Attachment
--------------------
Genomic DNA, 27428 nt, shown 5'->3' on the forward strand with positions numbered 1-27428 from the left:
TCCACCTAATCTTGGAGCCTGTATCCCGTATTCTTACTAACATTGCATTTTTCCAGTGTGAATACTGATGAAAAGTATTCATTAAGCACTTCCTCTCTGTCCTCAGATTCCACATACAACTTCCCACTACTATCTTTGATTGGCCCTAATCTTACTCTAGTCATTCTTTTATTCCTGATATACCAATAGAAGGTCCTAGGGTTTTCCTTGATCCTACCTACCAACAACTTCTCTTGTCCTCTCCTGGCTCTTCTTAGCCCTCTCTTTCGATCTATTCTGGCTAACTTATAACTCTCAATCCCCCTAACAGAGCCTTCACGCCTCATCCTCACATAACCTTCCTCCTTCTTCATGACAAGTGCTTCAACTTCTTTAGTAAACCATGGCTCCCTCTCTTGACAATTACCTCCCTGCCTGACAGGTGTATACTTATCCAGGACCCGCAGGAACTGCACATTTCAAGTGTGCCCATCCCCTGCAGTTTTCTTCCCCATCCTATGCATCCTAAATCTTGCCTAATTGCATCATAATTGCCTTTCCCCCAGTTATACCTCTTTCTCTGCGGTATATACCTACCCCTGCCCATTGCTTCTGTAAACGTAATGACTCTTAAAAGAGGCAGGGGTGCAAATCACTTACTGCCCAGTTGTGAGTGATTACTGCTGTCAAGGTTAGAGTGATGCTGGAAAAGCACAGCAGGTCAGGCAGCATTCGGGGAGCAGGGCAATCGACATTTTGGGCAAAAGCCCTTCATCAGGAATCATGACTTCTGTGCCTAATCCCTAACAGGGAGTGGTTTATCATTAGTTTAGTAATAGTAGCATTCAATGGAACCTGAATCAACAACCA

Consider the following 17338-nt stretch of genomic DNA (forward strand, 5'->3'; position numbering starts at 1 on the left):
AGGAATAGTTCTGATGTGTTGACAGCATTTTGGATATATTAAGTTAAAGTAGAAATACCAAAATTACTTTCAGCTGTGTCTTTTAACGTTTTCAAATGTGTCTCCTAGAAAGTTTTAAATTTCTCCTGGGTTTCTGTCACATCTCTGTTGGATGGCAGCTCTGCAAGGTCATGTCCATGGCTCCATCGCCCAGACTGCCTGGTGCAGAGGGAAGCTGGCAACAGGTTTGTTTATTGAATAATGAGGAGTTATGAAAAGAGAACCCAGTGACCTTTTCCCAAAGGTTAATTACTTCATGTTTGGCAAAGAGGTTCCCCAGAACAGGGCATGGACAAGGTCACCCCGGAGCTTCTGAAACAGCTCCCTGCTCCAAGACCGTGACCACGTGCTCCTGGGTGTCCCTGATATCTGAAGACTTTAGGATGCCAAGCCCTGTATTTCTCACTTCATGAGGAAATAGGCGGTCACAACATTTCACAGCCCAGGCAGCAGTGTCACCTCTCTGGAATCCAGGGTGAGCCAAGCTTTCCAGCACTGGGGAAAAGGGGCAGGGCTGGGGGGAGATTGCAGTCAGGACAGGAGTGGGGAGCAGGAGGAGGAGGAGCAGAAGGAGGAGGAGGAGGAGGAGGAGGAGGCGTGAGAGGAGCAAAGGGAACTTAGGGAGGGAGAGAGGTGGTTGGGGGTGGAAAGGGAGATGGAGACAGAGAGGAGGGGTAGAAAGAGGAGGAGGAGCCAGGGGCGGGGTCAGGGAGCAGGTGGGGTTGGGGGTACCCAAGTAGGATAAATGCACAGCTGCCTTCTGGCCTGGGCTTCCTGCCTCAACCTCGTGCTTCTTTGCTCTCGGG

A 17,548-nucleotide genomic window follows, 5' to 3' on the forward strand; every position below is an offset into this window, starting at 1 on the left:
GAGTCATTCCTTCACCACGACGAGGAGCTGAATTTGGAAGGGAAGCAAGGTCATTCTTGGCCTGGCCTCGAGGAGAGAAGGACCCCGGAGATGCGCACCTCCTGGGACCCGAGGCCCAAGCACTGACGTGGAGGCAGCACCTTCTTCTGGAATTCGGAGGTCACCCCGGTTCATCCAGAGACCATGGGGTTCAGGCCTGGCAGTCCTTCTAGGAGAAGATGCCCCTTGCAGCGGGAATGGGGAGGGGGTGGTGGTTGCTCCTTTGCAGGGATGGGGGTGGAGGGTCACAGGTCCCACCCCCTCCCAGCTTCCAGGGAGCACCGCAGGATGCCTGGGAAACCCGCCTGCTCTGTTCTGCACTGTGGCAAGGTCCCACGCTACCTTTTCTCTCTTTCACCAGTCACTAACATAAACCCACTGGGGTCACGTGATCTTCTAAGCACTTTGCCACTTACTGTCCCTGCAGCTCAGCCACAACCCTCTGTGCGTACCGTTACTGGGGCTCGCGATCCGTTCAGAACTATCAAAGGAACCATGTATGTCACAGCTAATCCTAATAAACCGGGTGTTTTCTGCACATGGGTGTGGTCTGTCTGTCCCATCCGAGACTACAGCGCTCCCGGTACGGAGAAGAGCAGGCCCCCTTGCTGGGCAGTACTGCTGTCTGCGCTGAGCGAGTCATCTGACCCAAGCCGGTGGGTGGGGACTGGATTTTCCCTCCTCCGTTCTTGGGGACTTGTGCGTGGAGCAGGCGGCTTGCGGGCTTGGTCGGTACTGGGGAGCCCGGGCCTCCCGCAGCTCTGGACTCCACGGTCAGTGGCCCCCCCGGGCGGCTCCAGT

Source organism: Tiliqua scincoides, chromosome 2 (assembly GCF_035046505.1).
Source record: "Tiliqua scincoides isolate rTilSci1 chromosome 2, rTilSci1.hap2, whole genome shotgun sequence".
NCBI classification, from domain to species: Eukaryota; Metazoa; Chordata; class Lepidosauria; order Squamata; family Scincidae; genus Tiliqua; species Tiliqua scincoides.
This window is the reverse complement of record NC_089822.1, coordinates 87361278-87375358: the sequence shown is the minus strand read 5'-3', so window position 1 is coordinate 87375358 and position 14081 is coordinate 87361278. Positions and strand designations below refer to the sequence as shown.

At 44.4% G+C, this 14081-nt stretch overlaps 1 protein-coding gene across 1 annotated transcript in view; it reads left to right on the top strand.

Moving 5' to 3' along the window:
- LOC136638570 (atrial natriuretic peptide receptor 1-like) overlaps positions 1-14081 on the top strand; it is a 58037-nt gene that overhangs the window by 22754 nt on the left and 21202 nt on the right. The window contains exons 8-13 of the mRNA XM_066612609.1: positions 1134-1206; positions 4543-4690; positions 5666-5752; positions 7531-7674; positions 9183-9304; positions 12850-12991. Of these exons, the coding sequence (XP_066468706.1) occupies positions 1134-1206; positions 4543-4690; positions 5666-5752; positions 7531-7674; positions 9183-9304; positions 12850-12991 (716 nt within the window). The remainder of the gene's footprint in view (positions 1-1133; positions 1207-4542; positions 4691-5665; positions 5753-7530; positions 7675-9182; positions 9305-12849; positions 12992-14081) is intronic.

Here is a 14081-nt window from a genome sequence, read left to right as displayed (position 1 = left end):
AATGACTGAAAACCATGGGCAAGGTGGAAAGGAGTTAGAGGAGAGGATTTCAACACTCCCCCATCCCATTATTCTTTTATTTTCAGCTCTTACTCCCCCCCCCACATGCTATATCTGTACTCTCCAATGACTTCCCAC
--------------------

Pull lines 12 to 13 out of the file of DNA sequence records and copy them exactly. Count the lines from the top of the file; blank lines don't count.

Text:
Moving 5' to 3' along the window:
- LOC136638570 (atrial natriuretic peptide receptor 1-like) overlaps positions 1-14081 on the top strand; it is a 58037-nt gene that overhangs the window by 22754 nt on the left and 21202 nt on the right. The window contains exons 8-13 of the mRNA XM_066612609.1: positions 1134-1206; positions 4543-4690; positions 5666-5752; positions 7531-7674; positions 9183-9304; positions 12850-12991. Of these exons, the coding sequence (XP_066468706.1) occupies positions 1134-1206; positions 4543-4690; positions 5666-5752; positions 7531-7674; positions 9183-9304; positions 12850-12991 (716 nt within the window). The remainder of the gene's footprint in view (positions 1-1133; positions 1207-4542; positions 4691-5665; positions 5753-7530; positions 7675-9182; positions 9305-12849; positions 12992-14081) is intronic.